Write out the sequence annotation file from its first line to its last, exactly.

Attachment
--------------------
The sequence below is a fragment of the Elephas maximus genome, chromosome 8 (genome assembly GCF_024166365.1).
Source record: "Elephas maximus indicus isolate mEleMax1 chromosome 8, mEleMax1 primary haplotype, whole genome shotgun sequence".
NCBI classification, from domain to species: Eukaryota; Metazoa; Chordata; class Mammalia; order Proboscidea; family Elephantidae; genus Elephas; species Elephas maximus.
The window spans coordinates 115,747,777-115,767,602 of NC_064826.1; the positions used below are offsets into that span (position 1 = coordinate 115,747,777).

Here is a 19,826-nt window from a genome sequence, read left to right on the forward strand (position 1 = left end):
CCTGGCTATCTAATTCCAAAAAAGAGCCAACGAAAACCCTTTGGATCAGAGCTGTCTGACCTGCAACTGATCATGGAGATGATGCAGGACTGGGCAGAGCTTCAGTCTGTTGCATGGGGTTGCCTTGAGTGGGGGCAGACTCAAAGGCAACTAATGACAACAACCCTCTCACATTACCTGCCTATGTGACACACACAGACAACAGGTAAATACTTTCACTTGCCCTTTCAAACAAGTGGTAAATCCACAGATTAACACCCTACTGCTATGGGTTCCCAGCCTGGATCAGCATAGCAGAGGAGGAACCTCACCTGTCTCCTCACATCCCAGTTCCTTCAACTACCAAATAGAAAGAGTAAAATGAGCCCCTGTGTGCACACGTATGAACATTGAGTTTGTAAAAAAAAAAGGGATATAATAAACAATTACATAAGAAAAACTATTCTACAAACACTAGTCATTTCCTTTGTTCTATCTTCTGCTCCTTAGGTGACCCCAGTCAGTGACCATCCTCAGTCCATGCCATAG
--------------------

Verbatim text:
The sequence below is a fragment of the Elephas maximus genome, chromosome 8 (genome assembly GCF_024166365.1).
Source record: "Elephas maximus indicus isolate mEleMax1 chromosome 8, mEleMax1 primary haplotype, whole genome shotgun sequence".
NCBI classification, from domain to species: Eukaryota; Metazoa; Chordata; class Mammalia; order Proboscidea; family Elephantidae; genus Elephas; species Elephas maximus.
The window spans coordinates 115,747,777-115,767,602 of NC_064826.1; the positions used below are offsets into that span (position 1 = coordinate 115,747,777).

Here is a 19,826-nt window from a genome sequence, read left to right on the forward strand (position 1 = left end):
CCTGGCTATCTAATTCCAAAAAAGAGCCAACGAAAACCCTTTGGATCAGAGCTGTCTGACCTGCAACTGATCATGGAGATGATGCAGGACTGGGCAGAGCTTCAGTCTGTTGCATGGGGTTGCCTTGAGTGGGGGCAGACTCAAAGGCAACTAATGACAACAACCCTCTCACATTACCTGCCTATGTGACACACACAGACAACAGGTAAATACTTTCACTTGCCCTTTCAAACAAGTGGTAAATCCACAGATTAACACCCTACTGCTATGGGTTCCCAGCCTGGATCAGCATAGCAGAGGAGGAACCTCACCTGTCTCCTCACATCCCAGTTCCTTCAACTACCAAATAGAAAGAGTAAAATGAGCCCCTGTGTGCACACGTATGAACATTGAGTTTGTAAAAAAAAAAGGGATATAATAAACAATTACATAAGAAAAACTATTCTACAAACACTAGTCATTTCCTTTGTTCTATCTTCTGCTCCTTAGGTGACCCCAGTCAGTGACCATCCTCAGTCCATGCCATAG